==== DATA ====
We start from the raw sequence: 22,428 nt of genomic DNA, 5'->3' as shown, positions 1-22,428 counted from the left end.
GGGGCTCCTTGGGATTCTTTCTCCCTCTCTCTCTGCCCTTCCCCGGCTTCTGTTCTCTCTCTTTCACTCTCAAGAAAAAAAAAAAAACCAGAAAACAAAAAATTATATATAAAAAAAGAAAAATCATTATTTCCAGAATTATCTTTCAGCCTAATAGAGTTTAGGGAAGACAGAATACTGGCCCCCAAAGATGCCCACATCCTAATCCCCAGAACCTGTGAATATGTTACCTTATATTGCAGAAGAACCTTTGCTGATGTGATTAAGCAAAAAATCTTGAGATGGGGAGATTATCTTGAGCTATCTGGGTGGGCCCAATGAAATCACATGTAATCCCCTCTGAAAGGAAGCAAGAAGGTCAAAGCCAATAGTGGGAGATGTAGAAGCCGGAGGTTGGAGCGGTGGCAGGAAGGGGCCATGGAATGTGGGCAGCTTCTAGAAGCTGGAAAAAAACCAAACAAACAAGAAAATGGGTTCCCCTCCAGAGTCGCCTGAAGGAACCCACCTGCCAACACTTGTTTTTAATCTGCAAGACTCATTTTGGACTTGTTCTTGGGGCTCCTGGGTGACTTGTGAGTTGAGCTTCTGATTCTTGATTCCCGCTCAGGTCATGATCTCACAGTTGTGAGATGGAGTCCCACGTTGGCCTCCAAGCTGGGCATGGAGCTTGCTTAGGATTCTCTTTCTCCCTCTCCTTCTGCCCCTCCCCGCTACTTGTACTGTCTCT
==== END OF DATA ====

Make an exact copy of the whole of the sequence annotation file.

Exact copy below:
We start from the raw sequence: 22,428 nt of genomic DNA, 5'->3' as shown, positions 1-22,428 counted from the left end.
GGGGCTCCTTGGGATTCTTTCTCCCTCTCTCTCTGCCCTTCCCCGGCTTCTGTTCTCTCTCTTTCACTCTCAAGAAAAAAAAAAAAACCAGAAAACAAAAAATTATATATAAAAAAAGAAAAATCATTATTTCCAGAATTATCTTTCAGCCTAATAGAGTTTAGGGAAGACAGAATACTGGCCCCCAAAGATGCCCACATCCTAATCCCCAGAACCTGTGAATATGTTACCTTATATTGCAGAAGAACCTTTGCTGATGTGATTAAGCAAAAAATCTTGAGATGGGGAGATTATCTTGAGCTATCTGGGTGGGCCCAATGAAATCACATGTAATCCCCTCTGAAAGGAAGCAAGAAGGTCAAAGCCAATAGTGGGAGATGTAGAAGCCGGAGGTTGGAGCGGTGGCAGGAAGGGGCCATGGAATGTGGGCAGCTTCTAGAAGCTGGAAAAAAACCAAACAAACAAGAAAATGGGTTCCCCTCCAGAGTCGCCTGAAGGAACCCACCTGCCAACACTTGTTTTTAATCTGCAAGACTCATTTTGGACTTGTTCTTGGGGCTCCTGGGTGACTTGTGAGTTGAGCTTCTGATTCTTGATTCCCGCTCAGGTCATGATCTCACAGTTGTGAGATGGAGTCCCACGTTGGCCTCCAAGCTGGGCATGGAGCTTGCTTAGGATTCTCTTTCTCCCTCTCCTTCTGCCCCTCCCCGCTACTTGTACTGTCTCT